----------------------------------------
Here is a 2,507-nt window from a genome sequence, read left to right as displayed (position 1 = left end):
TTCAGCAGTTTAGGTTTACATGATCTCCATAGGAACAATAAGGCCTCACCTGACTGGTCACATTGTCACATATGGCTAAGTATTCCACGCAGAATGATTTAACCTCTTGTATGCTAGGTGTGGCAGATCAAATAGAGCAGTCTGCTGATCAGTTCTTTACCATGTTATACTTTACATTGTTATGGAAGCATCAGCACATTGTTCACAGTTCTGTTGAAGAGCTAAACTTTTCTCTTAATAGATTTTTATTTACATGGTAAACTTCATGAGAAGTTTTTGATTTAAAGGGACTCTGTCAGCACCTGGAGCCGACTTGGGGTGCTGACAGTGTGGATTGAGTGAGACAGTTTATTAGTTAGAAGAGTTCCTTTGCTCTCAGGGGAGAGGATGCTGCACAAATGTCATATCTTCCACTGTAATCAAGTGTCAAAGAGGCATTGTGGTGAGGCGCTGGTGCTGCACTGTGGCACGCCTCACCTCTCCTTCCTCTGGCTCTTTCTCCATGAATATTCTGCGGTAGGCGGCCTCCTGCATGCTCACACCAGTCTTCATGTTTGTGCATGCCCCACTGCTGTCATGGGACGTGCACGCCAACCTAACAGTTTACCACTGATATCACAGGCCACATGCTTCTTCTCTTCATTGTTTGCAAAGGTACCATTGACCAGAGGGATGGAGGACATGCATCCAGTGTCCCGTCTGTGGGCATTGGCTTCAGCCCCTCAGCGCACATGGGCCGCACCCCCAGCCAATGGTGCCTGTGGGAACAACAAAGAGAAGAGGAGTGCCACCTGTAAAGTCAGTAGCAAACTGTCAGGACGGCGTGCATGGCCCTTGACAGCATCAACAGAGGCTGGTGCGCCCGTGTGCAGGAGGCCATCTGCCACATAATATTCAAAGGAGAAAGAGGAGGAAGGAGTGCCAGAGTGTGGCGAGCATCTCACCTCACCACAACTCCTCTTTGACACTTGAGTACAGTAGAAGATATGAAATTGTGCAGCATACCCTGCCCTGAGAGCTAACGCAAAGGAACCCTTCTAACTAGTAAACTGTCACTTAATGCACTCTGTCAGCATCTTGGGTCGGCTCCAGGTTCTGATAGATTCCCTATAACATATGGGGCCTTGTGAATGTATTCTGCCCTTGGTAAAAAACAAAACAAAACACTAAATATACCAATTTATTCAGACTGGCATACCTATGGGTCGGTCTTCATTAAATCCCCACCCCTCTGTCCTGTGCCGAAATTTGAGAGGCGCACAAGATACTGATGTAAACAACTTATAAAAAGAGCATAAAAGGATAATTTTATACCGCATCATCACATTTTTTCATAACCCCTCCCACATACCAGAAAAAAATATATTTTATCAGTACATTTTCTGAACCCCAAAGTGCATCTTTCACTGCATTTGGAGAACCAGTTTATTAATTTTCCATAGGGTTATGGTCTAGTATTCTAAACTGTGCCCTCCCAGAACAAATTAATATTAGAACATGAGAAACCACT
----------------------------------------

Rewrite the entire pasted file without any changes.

Here is a 2,507-nt window from a genome sequence, read left to right as displayed (position 1 = left end):
TTCAGCAGTTTAGGTTTACATGATCTCCATAGGAACAATAAGGCCTCACCTGACTGGTCACATTGTCACATATGGCTAAGTATTCCACGCAGAATGATTTAACCTCTTGTATGCTAGGTGTGGCAGATCAAATAGAGCAGTCTGCTGATCAGTTCTTTACCATGTTATACTTTACATTGTTATGGAAGCATCAGCACATTGTTCACAGTTCTGTTGAAGAGCTAAACTTTTCTCTTAATAGATTTTTATTTACATGGTAAACTTCATGAGAAGTTTTTGATTTAAAGGGACTCTGTCAGCACCTGGAGCCGACTTGGGGTGCTGACAGTGTGGATTGAGTGAGACAGTTTATTAGTTAGAAGAGTTCCTTTGCTCTCAGGGGAGAGGATGCTGCACAAATGTCATATCTTCCACTGTAATCAAGTGTCAAAGAGGCATTGTGGTGAGGCGCTGGTGCTGCACTGTGGCACGCCTCACCTCTCCTTCCTCTGGCTCTTTCTCCATGAATATTCTGCGGTAGGCGGCCTCCTGCATGCTCACACCAGTCTTCATGTTTGTGCATGCCCCACTGCTGTCATGGGACGTGCACGCCAACCTAACAGTTTACCACTGATATCACAGGCCACATGCTTCTTCTCTTCATTGTTTGCAAAGGTACCATTGACCAGAGGGATGGAGGACATGCATCCAGTGTCCCGTCTGTGGGCATTGGCTTCAGCCCCTCAGCGCACATGGGCCGCACCCCCAGCCAATGGTGCCTGTGGGAACAACAAAGAGAAGAGGAGTGCCACCTGTAAAGTCAGTAGCAAACTGTCAGGACGGCGTGCATGGCCCTTGACAGCATCAACAGAGGCTGGTGCGCCCGTGTGCAGGAGGCCATCTGCCACATAATATTCAAAGGAGAAAGAGGAGGAAGGAGTGCCAGAGTGTGGCGAGCATCTCACCTCACCACAACTCCTCTTTGACACTTGAGTACAGTAGAAGATATGAAATTGTGCAGCATACCCTGCCCTGAGAGCTAACGCAAAGGAACCCTTCTAACTAGTAAACTGTCACTTAATGCACTCTGTCAGCATCTTGGGTCGGCTCCAGGTTCTGATAGATTCCCTATAACATATGGGGCCTTGTGAATGTATTCTGCCCTTGGTAAAAAACAAAACAAAACACTAAATATACCAATTTATTCAGACTGGCATACCTATGGGTCGGTCTTCATTAAATCCCCACCCCTCTGTCCTGTGCCGAAATTTGAGAGGCGCACAAGATACTGATGTAAACAACTTATAAAAAGAGCATAAAAGGATAATTTTATACCGCATCATCACATTTTTTCATAACCCCTCCCACATACCAGAAAAAAATATATTTTATCAGTACATTTTCTGAACCCCAAAGTGCATCTTTCACTGCATTTGGAGAACCAGTTTATTAATTTTCCATAGGGTTATGGTCTAGTATTCTAAACTGTGCCCTCCCAGAACAAATTAATATTAGAACATGAGAAACCACT